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Areas of My Research

Healthy Control Readers

Individual Differences in Reading

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Readers with Schizophrenia

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Dias et al. (2021)

Individuals with schizophrenia show dramatic reading fluency deficits (Vanova et al., 2020), which are attributed to dysfunction in both lower-level (e.g., oculomotor control, parafoveal) and higher-level (e.g., lexical access, semantic integration) processes according to the two-hit deficit model (Dias et al., 2021).


Much of the work examining eye-movements during reading in individuals with schizophrenia utilizes single-word or single-line reading paradigms (Vanova et al., 2020), and therefore the results do not inform on eye-movements unique to connected-text reading, such as return-sweep saccades (i.e., eye-movement made from the end of a line to the beginning of the next line). 

Consistent with the two-hit deficit model, readers with schizophrenia show evidence of lower-level, processing deficits when reading multi-line passages, such that readers with schizophrenia make more return-sweep saccade targeting errors and show reduced sensitivity to upcoming parafoveal information compared to healthy controls (Christofalos et al., 2023). 

Disruptions to Early Word Recognition During Reading

Inter-word spaces provide information on where to move our eyes next during reading (Li et al., 2009).


Removing spaces (i.e., word boundary cues) delays early lower-level word identification processes during single-sentence reading (Sheridan et al., 2016). However, it's unclear how removing inter-word spacing impacts higher-level processes during connected-text reading. 

My current eye-tracking work examines how delays in early  word identification (by removing spaces) impacts later inference processing during connected-text reading to provide insight into the interaction between lower- and higher-level processes during reading. 

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Li et al. (2009)

Emoji Semantically Congruent with Passage Inference

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Emoji Semantically Congruent with Target Word in Passage

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Emoji Processing During Reading

Emojis facilitate reading comprehension and are processed similar to words (Barach et al., 2021). 

When reading texts containing emojis, the eyes move quickly across the text to process the emoji meaning (Howman & Filik, 2020). My current eye-tracking work examines how this earlier access of semantic information portrayed by emojis facilitates higher-level (i.e.., inference) processing.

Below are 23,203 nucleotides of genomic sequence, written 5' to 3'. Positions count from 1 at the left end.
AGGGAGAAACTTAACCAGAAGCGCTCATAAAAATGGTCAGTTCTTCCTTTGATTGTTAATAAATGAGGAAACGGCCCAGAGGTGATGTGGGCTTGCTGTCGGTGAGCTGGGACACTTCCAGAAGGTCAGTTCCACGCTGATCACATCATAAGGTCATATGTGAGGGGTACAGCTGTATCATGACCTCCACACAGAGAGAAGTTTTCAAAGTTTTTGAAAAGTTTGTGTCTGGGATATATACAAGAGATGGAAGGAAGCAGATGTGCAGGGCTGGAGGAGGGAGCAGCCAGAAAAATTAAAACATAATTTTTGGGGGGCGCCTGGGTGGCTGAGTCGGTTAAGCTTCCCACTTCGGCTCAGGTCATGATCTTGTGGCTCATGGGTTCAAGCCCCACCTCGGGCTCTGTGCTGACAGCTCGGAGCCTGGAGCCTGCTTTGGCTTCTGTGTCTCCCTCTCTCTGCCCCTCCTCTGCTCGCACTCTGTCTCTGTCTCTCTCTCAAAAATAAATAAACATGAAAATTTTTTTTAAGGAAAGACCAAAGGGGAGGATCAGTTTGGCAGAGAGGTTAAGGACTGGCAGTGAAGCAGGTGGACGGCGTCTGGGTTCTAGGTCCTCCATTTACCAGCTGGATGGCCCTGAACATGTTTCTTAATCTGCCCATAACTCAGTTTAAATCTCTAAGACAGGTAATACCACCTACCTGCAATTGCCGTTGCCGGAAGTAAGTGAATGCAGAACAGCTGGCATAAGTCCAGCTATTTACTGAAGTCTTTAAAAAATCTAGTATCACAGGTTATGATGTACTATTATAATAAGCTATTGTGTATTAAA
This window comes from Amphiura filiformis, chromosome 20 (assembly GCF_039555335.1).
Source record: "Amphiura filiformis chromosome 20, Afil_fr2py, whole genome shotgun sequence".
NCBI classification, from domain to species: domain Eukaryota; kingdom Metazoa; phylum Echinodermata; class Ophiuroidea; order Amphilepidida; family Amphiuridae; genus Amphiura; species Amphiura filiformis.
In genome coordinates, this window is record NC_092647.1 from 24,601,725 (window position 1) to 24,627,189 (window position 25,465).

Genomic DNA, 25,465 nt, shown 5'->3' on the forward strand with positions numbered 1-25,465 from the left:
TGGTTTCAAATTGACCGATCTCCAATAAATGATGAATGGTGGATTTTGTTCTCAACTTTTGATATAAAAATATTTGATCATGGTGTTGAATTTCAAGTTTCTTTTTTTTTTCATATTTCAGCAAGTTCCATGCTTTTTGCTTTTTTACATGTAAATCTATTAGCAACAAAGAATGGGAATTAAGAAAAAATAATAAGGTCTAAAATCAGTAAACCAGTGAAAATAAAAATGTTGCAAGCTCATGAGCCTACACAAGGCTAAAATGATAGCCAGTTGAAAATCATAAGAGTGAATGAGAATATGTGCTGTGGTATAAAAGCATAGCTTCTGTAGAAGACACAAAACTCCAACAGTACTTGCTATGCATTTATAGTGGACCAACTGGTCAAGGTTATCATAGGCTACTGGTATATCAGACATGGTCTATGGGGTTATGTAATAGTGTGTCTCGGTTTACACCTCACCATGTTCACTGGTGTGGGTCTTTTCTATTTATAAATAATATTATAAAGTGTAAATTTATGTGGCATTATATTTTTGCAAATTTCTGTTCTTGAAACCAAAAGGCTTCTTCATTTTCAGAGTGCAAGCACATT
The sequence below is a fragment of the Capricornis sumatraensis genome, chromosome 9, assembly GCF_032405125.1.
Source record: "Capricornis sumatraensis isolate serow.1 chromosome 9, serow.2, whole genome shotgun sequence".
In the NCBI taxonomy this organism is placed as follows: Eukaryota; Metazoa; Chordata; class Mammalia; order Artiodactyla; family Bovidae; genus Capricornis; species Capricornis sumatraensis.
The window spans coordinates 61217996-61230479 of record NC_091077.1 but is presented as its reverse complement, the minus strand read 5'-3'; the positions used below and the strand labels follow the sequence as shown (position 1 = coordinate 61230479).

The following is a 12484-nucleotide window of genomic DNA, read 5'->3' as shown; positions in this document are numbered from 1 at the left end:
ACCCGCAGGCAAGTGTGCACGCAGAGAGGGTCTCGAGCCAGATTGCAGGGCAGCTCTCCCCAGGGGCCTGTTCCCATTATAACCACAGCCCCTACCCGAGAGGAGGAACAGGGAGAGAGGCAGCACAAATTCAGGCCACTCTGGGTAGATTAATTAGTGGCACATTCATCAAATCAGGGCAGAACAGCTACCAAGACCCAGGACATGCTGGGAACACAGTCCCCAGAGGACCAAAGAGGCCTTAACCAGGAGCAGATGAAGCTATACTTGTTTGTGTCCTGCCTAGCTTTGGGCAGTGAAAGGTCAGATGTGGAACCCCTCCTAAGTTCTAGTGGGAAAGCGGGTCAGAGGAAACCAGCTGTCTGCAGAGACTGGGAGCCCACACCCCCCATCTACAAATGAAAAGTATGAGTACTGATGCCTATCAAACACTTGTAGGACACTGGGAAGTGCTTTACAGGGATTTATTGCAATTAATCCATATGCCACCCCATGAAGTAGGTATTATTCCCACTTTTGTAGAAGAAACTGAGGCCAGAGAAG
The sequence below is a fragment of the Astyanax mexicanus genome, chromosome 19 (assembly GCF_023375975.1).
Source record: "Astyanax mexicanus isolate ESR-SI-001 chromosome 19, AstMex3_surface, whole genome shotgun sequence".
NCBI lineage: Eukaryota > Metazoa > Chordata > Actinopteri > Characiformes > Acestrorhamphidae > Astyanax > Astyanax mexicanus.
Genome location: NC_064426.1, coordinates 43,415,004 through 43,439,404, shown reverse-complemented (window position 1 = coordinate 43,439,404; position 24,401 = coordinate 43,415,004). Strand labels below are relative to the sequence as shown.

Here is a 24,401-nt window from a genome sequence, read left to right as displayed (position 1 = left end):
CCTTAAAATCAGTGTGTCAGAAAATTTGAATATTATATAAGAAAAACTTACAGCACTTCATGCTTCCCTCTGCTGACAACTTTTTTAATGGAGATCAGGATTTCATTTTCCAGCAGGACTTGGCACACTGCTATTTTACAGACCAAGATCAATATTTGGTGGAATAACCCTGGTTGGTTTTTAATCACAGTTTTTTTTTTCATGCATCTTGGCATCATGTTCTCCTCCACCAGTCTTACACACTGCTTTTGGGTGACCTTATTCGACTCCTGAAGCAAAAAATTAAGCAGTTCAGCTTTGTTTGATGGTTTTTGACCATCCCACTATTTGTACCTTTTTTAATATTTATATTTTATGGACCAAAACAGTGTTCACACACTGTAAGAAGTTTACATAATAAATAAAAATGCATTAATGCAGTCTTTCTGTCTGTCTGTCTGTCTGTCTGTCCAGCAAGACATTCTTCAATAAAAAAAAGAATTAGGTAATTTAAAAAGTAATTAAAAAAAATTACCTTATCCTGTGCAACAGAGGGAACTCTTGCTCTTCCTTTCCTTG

Emojis are visually-compact, which means that upcoming semantic information conveyed in emojis may be pre-processed in the parafovea prior to fixation. Another area of my current eye-tracking work examines parafoveal processing of emojis during reading.

Impact of Titles on Situation Model Comprehension

Spending more time looking at chapter headings during reading is associated with higher reading comprehension scores (de Leeuw et al., 2016). 


Titles and headings improve comprehension by serving as cues or advanced organizers that provide structure for interpreting upcoming information (Dooling & Mullet, 1973).

Readers show a large reduction in situation model comprehension when reading difficult, vague passages with no title compared to when a title is present, suggesting that titles provide a theme that helps readers to develop a coherent situation model representation when reading (Christofalos et al., 2020).

The effects of title presence are much smaller on both surface form and textbase comprehension, suggesting that titles uniquely impact situation model comprehension (Christofalos et al., 2020). 

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Impact of Attention on Situation Model Comprehension

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Shifting and updating one's situation model representation during reading requires significant executive function resources (Butterfuss & Kendeou, 2018).

Resource Depletion Theory suggests that executive control is a limited cognitive resource that is depleted over sustained periods of mental exertion (Muraven & Baumeister, 2000).


A depletion of attentional resources (as a result of performing a difficult typing task) significantly reduces readers' ability to construct a coherent situation model representation when reading difficult, vague passages. Interestingly, resource depletion did not significantly impact other levels of comprehension (i.e., surface form and textbase), suggesting that constructing a coherent situation model uniquely depends on the availability of sufficient attentional resources (Christofalos et al., 2022). 

Neural Substrates of Reading

During visual processing, the left hemisphere specializes in processing information on a local (i.e., detail) level , whereas the right hemisphere specializes in processing information on a global (i.e., big picture) level (Stiles et al., 2008). Similar processes occur during connected-text reading (Beeman et al., 1998). 


The right hemisphere's overlapping and diffuse semantic fields allow for efficient integration across multiple word meanings (i.e., semantic integration). 

Efficient right hemisphere semantic integration processes are important when updating one's situation model representation during reading, as evidenced by significant increases in activation in right anterior temporal lobe when readers update their situation model representation (Branzi et al., 2020).

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Right Anterior Temporal Lobe

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CRA Problem            Salivi et al. (2020)

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